In Washington County, the Court recently went through a formal reengineering process with the assistance of the National Center for State Courts, and a grant from the State Justice Institute. We knew our pretrial conference system in criminal trials wasn't working as well as we would like (community partners weren't shy about telling us), and we wanted to make things work better. As a result, we met with attorneys from the prosecution and defense bar. We spoke with law enforcement. We judges talked with each other. Don't laugh - when each judge has a busy docket in another part of a large building, or in another building a couple of blocks away, talking with one another can be a challenge. We ultimately conducted three Saturday retreats to discuss this topic. With the assistance of excellent consultants from NCSC, the input we received from our community partners, and our own experiences in the courtroom we adopted a revised case management system. The case management system emphasizes better preparation prior to trial, encourages case resolution at the earliest appropriate point in the case, and results in an appropriate trial setting. The trial itself is less likely to be reset for any reason except good cause. Lack of judicial resources is less likely to prompt a reset.
This process has caused me to take a harder look at the pretrial process in other cases as well. In my opinion there are some takeaway messages for attorneys about how to use the pretrial, non-evidentiary hearing most efficiently.
First - Know your case. When was the case filed? How old are the parties? If the case involves minors, what are their ages? If they are in school, what grades? Are there health or disability issues that will impact the case management or outcome? What is each party asking for from each other and from the Court? It is important to know the legal rules which will apply in the case, but it is also important to be ready to discuss the statistical information about the parties - judges need to have this kind of information in hand to assist the parties at a status conference. Legal rules can only be applied to relevant facts.
Second - If you are the Plaintiff / Petitioner, have you provided all of the required discovery to the opposing party within the statutory deadline? Note the applicable statutes - ORS 135.815 et seq and ORS 107.089 for example. Consider the subject matter of the case, and provide the information which you know will be requested and required for the opposing party to make an informed decision about how to proceed. Likewise, if you are the Defendant / Respondent, have you provided the reciprocal discovery you know you are required to provide? Litigants often seem to think that the Judge has all of this information. As attorneys, you know that the details of the case are in the attorneys' hands.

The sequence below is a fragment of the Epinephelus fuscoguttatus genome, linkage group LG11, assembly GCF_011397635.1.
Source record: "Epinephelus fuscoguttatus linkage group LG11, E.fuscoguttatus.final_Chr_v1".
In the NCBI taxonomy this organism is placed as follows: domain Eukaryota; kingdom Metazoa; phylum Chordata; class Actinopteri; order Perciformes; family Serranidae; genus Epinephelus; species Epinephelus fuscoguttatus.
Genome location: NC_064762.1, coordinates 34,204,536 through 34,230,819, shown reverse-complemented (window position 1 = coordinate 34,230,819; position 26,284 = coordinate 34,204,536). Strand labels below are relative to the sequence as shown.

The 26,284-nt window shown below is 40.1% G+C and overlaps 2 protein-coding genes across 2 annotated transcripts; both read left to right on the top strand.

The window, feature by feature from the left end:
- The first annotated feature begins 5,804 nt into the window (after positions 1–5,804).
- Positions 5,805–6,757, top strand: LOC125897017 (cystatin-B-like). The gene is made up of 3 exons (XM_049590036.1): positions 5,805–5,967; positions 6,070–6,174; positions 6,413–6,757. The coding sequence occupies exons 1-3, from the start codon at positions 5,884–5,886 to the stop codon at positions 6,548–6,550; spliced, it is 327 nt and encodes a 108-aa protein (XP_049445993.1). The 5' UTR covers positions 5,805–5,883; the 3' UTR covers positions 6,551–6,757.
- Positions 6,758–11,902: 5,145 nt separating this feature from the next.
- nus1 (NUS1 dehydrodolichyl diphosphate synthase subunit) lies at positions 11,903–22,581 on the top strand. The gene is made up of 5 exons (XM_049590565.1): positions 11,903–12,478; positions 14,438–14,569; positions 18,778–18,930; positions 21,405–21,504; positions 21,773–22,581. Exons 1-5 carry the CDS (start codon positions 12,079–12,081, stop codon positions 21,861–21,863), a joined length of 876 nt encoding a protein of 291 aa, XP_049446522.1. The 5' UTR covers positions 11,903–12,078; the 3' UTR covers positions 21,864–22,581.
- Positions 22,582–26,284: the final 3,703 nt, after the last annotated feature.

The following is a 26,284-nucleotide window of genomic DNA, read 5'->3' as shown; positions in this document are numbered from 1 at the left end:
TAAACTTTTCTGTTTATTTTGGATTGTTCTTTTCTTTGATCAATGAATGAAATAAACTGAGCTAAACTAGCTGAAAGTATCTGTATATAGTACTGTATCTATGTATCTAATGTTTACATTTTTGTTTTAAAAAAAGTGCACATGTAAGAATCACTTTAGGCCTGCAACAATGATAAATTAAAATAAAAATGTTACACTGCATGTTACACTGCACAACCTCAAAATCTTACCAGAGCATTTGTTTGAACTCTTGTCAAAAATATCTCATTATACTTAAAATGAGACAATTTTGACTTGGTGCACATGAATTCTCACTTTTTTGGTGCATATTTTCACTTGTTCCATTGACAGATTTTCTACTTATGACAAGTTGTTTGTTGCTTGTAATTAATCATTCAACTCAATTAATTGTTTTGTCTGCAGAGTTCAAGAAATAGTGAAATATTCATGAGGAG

If the parties have not exchanged discovery by the time of the pretrial or status hearing, these issues can be brought up with the court, and often they can be solved by setting a stipulated date to provide the missing documentation. If the necessary records are in the hands of a third party, then subpoenas and protective orders can be discussed. There are Supplemental Rules which outline how these matters are supposed to be handled. Take some time to read the rules, and ask questions of local practitioners about process. Uniform Trial Court Rule 6.010 contains the basics on conferences in civil proceedings. Chapter 6 of the SLR for each county is the place to look for local protocols. A good example is SLR 6.013 in Washington County. These court rules are a great resource for figuring out the nuts and bolts of how to do things.
Third - if you are the Plaintiff/ Petitioner, have you made an offer to the opposing party that would allow the case to be settled? There are a number of statutory provisions in ORS Chapter 135 and 107 regarding plea and settlement discussions, which need to be considered. In criminal Case Management Conferences there is a problem if a late offer is communicated to defense counsel; leaving inadequate time for review with the defendant. Often the Defendant has difficulty (for whatever reason) in getting in to meet with the defense attorney. Sometimes setting an additional Case Management Conference in a short but reasonable time frame can clear up discovery; give time for a real review of the offer made by the State; and bring about a voluntary case resolution. If the discovery is available, and brief, an attorney can have a quick review with a client in the jury room, or cafeteria and avoid the need for a reset. In either event, a more appropriate trial date can be selected when the parties are better prepared. A case should not proceed to trial unless the parties have the opportunity to prepare, and make reasonable efforts to resolve the case voluntarily.
This principle is equally true in Family Law Cases. In recent months I have begun explicitly asking the questions: Petitioner, "Have you made an offer to settle?" Respondent, "Have you responded to the offer with a yes, a no, or a counteroffer?" In a surprising number of cases, there have been no real settlement discussions between the parties. Since the parties are spending their own, often limited, resources on litigation, it is important to get the settlement discussions started. Many times the trial judge is able to assist with an issue or two to help the parties to resolve the case once the conversation is started.
Fourth - if you have all discovery complete, you know your case, and you've exhausted your settlement options, be ready to set and stick to a reasonable trial date. Oregon has had standards for timely case disposition since 1990 for criminal cases, and 1991 for domestic relations cases. Your case will be set for trial according to those standards, and your assigned trial judge or the presiding judge will likely deny any reset request which put the case outside of those standards. This makes all of the preparation you have been doing in steps one through three doubly important.